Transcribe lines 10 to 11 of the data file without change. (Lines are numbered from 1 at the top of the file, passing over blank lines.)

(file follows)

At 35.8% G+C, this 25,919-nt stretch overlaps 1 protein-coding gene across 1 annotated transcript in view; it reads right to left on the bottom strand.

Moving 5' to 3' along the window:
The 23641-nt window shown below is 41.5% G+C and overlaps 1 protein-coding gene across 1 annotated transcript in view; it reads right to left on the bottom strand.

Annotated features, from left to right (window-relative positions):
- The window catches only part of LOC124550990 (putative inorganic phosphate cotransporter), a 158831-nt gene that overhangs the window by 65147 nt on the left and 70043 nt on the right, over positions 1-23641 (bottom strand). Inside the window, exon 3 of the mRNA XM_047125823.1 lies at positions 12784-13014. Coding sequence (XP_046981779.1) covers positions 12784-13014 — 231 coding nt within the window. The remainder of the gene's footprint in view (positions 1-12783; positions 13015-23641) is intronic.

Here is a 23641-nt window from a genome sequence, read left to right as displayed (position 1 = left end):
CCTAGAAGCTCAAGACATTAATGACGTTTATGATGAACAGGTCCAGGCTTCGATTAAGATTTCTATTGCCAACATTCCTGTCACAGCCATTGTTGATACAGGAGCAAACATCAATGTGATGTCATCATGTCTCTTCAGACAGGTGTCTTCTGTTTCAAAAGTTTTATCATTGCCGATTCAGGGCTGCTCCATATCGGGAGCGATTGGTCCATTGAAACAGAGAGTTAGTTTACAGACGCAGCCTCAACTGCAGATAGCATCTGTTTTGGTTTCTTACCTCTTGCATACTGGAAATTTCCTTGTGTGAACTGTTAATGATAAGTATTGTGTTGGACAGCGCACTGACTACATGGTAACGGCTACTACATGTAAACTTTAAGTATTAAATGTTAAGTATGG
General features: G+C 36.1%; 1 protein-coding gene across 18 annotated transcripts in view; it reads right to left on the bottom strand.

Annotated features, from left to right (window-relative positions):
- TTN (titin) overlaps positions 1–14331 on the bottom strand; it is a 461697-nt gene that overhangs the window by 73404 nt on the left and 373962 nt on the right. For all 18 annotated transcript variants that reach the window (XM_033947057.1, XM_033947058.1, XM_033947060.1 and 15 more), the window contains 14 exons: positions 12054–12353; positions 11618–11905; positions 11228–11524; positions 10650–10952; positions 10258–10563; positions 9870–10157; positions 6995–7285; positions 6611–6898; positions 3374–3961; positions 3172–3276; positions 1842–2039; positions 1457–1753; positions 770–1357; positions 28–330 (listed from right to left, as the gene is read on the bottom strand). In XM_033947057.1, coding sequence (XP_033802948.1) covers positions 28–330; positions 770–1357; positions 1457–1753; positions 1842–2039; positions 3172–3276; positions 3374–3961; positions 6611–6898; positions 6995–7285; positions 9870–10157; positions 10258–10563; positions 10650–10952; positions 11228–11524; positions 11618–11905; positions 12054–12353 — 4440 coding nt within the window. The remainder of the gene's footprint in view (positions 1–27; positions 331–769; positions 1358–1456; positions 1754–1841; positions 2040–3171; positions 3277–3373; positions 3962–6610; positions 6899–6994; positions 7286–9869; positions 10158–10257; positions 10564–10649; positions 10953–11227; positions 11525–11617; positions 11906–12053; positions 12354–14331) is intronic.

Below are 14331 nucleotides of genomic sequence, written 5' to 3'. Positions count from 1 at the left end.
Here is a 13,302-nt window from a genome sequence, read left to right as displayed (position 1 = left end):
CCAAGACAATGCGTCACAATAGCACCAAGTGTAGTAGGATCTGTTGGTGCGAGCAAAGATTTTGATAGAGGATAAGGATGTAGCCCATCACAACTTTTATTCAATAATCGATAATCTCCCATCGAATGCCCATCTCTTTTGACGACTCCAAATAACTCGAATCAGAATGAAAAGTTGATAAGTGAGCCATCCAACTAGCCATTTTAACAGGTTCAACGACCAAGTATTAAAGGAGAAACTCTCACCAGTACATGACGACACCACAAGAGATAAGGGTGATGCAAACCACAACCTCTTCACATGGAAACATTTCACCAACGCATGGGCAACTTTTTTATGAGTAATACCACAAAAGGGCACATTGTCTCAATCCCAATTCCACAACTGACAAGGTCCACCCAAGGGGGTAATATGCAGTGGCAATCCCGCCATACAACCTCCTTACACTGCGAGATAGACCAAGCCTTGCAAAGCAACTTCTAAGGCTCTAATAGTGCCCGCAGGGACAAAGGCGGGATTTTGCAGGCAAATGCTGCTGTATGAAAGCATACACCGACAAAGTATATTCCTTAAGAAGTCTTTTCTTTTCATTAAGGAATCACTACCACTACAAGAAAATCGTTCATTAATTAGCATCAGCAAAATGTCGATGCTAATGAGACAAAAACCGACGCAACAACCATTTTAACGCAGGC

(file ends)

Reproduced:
- TTN (titin) overlaps positions 1–14331 on the bottom strand; it is a 461697-nt gene that overhangs the window by 73404 nt on the left and 373962 nt on the right. For all 18 annotated transcript variants that reach the window (XM_033947057.1, XM_033947058.1, XM_033947060.1 and 15 more), the window contains 14 exons: positions 12054–12353; positions 11618–11905; positions 11228–11524; positions 10650–10952; positions 10258–10563; positions 9870–10157; positions 6995–7285; positions 6611–6898; positions 3374–3961; positions 3172–3276; positions 1842–2039; positions 1457–1753; positions 770–1357; positions 28–330 (listed from right to left, as the gene is read on the bottom strand). In XM_033947057.1, coding sequence (XP_033802948.1) covers positions 28–330; positions 770–1357; positions 1457–1753; positions 1842–2039; positions 3172–3276; positions 3374–3961; positions 6611–6898; positions 6995–7285; positions 9870–10157; positions 10258–10563; positions 10650–10952; positions 11228–11524; positions 11618–11905; positions 12054–12353 — 4440 coding nt within the window. The remainder of the gene's footprint in view (positions 1–27; positions 331–769; positions 1358–1456; positions 1754–1841; positions 2040–3171; positions 3277–3373; positions 3962–6610; positions 6899–6994; positions 7286–9869; positions 10158–10257; positions 10564–10649; positions 10953–11227; positions 11525–11617; positions 11906–12053; positions 12354–14331) is intronic.

Below are 14331 nucleotides of genomic sequence, written 5' to 3'. Positions count from 1 at the left end.